First Lady Margaret Kenyatta has called for holistic solutions to challenges facing girls and women in the country.
The First Lady expressed the need for leaders to champion the entrenchment of the rights and dignity of adolescent girls by ensuring they access basic services including sanitary products.
Speaking when she launched the Menstrual Health Management Programme in Nairobi today, the First Lady said ignoring menstrual hygiene needs is a violation of girls’ rights.
The Menstrual Management programme is an initiative spearheaded by the County First Ladies Association with support from the Red Cross Society, the African Cotton Industries and Children Investment Fund Foundation.
The programme focuses on menstrual hygiene, adolescent sexual and reproductive health education, nutrition education, mentorship, life skills development and policy influence.
It also aims at complementing government intervention by implementing strategies that work to improve access to sanitation facilities, improve hygiene, adolescent sexual health awareness and address girls’ absence from school by incorporating a mentorship psycho-education and life component.
The Programme is also geared towards social and economic empowerment of one million girls and one million boys as leading lights in support of the initiative.
“We must remain committed to preserving the rights and dignity of our adolescent girls because ignoring their menstrual hygiene needs is a violation of their rights,” said the First Lady.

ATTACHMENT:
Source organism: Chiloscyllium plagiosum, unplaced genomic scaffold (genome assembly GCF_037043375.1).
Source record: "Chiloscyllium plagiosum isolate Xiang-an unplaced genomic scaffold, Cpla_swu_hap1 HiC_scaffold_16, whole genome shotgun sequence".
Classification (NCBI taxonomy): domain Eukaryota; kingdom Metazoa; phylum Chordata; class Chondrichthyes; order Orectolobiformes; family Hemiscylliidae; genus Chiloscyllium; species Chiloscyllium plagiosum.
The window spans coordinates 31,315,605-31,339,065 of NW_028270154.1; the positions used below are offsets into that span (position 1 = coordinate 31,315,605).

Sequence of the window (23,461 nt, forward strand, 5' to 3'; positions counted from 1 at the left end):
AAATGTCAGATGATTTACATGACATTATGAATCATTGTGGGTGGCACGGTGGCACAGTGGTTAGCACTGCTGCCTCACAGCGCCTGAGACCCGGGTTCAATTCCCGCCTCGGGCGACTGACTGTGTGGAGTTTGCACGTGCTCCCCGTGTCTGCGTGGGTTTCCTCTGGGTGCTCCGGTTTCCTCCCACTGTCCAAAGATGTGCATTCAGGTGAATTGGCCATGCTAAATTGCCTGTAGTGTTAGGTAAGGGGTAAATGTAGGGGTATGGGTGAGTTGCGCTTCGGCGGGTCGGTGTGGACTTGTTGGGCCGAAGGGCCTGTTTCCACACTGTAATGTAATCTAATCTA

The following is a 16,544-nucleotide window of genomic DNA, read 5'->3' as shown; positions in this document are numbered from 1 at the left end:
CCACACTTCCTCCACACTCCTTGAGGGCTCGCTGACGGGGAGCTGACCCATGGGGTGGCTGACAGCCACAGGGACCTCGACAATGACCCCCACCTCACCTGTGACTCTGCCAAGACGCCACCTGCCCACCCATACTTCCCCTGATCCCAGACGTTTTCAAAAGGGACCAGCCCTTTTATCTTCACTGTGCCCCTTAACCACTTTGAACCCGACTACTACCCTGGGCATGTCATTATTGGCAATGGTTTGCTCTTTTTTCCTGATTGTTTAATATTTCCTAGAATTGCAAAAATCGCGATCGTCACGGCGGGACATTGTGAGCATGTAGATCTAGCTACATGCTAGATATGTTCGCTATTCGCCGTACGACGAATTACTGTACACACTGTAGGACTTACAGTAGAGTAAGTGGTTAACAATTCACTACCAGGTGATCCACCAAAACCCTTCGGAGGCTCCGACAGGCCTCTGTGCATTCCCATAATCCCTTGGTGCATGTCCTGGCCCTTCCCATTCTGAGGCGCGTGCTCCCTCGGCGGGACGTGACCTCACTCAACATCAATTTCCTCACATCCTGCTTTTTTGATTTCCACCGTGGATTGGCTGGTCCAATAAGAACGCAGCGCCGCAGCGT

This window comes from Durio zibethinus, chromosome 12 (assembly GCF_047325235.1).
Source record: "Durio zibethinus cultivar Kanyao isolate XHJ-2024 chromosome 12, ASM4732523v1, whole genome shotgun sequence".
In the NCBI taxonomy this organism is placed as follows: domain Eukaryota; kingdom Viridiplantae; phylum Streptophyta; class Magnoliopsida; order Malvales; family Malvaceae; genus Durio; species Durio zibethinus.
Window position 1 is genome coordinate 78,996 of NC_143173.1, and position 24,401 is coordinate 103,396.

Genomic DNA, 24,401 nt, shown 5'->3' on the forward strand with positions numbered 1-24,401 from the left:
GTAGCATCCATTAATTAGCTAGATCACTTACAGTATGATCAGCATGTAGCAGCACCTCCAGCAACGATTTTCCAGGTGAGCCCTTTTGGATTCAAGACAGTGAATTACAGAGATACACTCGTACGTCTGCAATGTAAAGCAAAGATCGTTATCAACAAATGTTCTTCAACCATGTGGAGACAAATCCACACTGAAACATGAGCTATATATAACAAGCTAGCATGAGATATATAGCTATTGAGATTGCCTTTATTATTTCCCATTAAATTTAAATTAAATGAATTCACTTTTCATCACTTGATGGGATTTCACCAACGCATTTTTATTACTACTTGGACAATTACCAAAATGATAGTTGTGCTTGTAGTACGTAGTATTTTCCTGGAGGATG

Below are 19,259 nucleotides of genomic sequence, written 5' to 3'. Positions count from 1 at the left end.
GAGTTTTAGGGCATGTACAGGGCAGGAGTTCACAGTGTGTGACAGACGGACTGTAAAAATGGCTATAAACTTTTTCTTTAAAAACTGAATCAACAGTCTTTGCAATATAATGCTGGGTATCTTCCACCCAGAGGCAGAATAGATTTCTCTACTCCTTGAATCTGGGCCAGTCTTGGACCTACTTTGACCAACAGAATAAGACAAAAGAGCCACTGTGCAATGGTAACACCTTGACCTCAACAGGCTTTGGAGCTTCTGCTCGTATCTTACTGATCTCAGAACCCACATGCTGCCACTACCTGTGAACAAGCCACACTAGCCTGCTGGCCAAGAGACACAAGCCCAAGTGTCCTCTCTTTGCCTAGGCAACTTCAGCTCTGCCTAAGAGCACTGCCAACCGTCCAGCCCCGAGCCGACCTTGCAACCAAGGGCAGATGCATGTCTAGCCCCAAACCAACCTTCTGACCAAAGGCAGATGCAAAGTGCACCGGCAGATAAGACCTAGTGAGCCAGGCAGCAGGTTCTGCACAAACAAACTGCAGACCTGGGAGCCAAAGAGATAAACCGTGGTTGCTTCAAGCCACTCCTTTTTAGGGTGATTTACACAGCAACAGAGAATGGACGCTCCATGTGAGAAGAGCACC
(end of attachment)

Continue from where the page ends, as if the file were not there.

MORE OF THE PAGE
She said leaders need to find practical, holistic, cost effective solutions that would ensure even the least fortunate have access to clean and safe sanitary solutions.
“We need to find holistic solutions where girls and women have access to water supply, sanitation and good hygiene,” she added.
The First Lady said it was unfortunate that many girls drop out of school during the important stage of their development due to lack of sanitary products.
“It is sad to note that during the important stage of their development, many girls drop out of school while many others miss approximately 15 to 20 per cent of school time annually due lack of sanitary products,” said the First Lady.
She pointed out that lack of alternative solutions push menstruating girls out of school, temporarily and sometimes permanently, saying this has led many girls to fall prey to early pregnancies.
The First Lady said despite being an important aspect of reproductive health, many cultural barriers have continued to be an impediment to menstrual health management to thousands of women and girls.
She emphasized that Kenyans have a lot to do to eliminate the stigma, cultural and social barriers that infringe on safe health practices for women and girls.
“We must create environments and spaces where they (women and girls) can be protected from neglect and social exclusion merely due to biological cycles,” said the First Lady.
Education Cabinet Secretary Amb. Amina Mohammed said 3 million girls of between ages 11 to 15 years are in dire need of sanitary towels.
She said during the past four financial years, the Government through the Ministry of Education allocated Kshs 400 million per year to support one million girls in high risky and poverty stricken areas with sanitary towels for a period of nine months annually.
The Chairperson of the County First Ladies Association, Mrs Nazi Kivutha said the programme, which will be rolled out in all 47 counties, would run for the next three years.